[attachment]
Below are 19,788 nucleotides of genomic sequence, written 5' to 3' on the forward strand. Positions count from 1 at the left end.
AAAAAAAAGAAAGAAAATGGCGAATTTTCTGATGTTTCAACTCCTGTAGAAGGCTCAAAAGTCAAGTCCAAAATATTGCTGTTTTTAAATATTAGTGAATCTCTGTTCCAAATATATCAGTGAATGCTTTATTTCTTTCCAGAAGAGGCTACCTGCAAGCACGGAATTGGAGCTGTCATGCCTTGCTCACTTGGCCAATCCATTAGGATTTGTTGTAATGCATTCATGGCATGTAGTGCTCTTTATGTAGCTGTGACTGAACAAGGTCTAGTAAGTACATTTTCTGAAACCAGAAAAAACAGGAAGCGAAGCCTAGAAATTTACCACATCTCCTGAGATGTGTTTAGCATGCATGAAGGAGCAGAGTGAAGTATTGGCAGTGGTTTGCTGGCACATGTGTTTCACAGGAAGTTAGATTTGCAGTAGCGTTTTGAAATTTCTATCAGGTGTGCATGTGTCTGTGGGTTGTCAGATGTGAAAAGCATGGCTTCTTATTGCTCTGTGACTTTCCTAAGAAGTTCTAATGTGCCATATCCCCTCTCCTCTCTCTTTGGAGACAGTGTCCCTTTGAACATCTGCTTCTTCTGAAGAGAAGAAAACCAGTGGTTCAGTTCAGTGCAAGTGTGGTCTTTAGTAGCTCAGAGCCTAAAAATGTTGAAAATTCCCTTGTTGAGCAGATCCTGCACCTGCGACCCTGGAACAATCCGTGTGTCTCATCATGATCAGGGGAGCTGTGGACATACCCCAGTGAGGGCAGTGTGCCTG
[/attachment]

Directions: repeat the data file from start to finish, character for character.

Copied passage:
Below are 19,788 nucleotides of genomic sequence, written 5' to 3' on the forward strand. Positions count from 1 at the left end.
AAAAAAAAGAAAGAAAATGGCGAATTTTCTGATGTTTCAACTCCTGTAGAAGGCTCAAAAGTCAAGTCCAAAATATTGCTGTTTTTAAATATTAGTGAATCTCTGTTCCAAATATATCAGTGAATGCTTTATTTCTTTCCAGAAGAGGCTACCTGCAAGCACGGAATTGGAGCTGTCATGCCTTGCTCACTTGGCCAATCCATTAGGATTTGTTGTAATGCATTCATGGCATGTAGTGCTCTTTATGTAGCTGTGACTGAACAAGGTCTAGTAAGTACATTTTCTGAAACCAGAAAAAACAGGAAGCGAAGCCTAGAAATTTACCACATCTCCTGAGATGTGTTTAGCATGCATGAAGGAGCAGAGTGAAGTATTGGCAGTGGTTTGCTGGCACATGTGTTTCACAGGAAGTTAGATTTGCAGTAGCGTTTTGAAATTTCTATCAGGTGTGCATGTGTCTGTGGGTTGTCAGATGTGAAAAGCATGGCTTCTTATTGCTCTGTGACTTTCCTAAGAAGTTCTAATGTGCCATATCCCCTCTCCTCTCTCTTTGGAGACAGTGTCCCTTTGAACATCTGCTTCTTCTGAAGAGAAGAAAACCAGTGGTTCAGTTCAGTGCAAGTGTGGTCTTTAGTAGCTCAGAGCCTAAAAATGTTGAAAATTCCCTTGTTGAGCAGATCCTGCACCTGCGACCCTGGAACAATCCGTGTGTCTCATCATGATCAGGGGAGCTGTGGACATACCCCAGTGAGGGCAGTGTGCCTG